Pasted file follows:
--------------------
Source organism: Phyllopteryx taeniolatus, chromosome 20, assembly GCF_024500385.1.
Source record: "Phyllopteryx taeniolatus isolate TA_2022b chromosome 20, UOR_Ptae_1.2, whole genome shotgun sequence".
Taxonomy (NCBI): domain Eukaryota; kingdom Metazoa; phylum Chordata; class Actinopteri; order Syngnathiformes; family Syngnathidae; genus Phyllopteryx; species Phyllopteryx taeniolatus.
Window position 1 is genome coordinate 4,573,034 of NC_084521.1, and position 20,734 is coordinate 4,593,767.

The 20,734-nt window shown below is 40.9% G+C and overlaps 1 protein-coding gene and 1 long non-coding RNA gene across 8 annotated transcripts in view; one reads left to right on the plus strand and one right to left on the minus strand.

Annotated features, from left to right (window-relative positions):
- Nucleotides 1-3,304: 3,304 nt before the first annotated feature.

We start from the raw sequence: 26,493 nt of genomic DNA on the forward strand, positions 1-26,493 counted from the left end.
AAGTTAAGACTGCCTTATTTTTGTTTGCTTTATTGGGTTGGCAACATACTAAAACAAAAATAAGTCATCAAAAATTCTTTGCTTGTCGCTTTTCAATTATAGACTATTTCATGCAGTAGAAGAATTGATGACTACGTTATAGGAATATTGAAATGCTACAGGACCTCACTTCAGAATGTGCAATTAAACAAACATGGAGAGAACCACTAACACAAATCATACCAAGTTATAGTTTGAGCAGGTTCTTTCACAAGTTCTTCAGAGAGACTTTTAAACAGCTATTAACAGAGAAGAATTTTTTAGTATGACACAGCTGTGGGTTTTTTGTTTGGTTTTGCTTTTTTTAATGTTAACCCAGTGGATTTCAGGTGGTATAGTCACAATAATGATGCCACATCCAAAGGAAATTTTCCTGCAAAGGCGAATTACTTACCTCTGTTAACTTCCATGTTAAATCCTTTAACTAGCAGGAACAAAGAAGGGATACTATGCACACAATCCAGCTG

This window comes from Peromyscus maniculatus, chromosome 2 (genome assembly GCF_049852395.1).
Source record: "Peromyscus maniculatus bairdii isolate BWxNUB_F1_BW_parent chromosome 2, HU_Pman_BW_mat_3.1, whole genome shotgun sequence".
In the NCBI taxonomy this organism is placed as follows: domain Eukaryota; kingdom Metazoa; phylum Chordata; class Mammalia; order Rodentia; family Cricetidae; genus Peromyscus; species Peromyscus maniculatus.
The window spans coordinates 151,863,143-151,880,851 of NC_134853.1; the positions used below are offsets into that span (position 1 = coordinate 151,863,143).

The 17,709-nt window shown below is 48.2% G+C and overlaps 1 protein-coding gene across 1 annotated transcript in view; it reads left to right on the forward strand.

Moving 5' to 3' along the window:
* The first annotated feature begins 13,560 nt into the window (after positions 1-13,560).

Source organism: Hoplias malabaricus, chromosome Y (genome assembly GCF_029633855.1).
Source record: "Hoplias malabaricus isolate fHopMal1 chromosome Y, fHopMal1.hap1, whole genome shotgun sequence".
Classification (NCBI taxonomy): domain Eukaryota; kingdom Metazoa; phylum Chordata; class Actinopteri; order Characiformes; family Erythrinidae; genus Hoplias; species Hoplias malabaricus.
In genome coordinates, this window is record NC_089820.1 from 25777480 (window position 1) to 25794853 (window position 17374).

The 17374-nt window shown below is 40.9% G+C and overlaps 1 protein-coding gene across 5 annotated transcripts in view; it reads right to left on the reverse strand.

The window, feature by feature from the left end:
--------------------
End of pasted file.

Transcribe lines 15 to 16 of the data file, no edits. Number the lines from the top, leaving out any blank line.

Moving 5' to 3' along the window:
* The first annotated feature begins 13,560 nt into the window (after positions 1-13,560).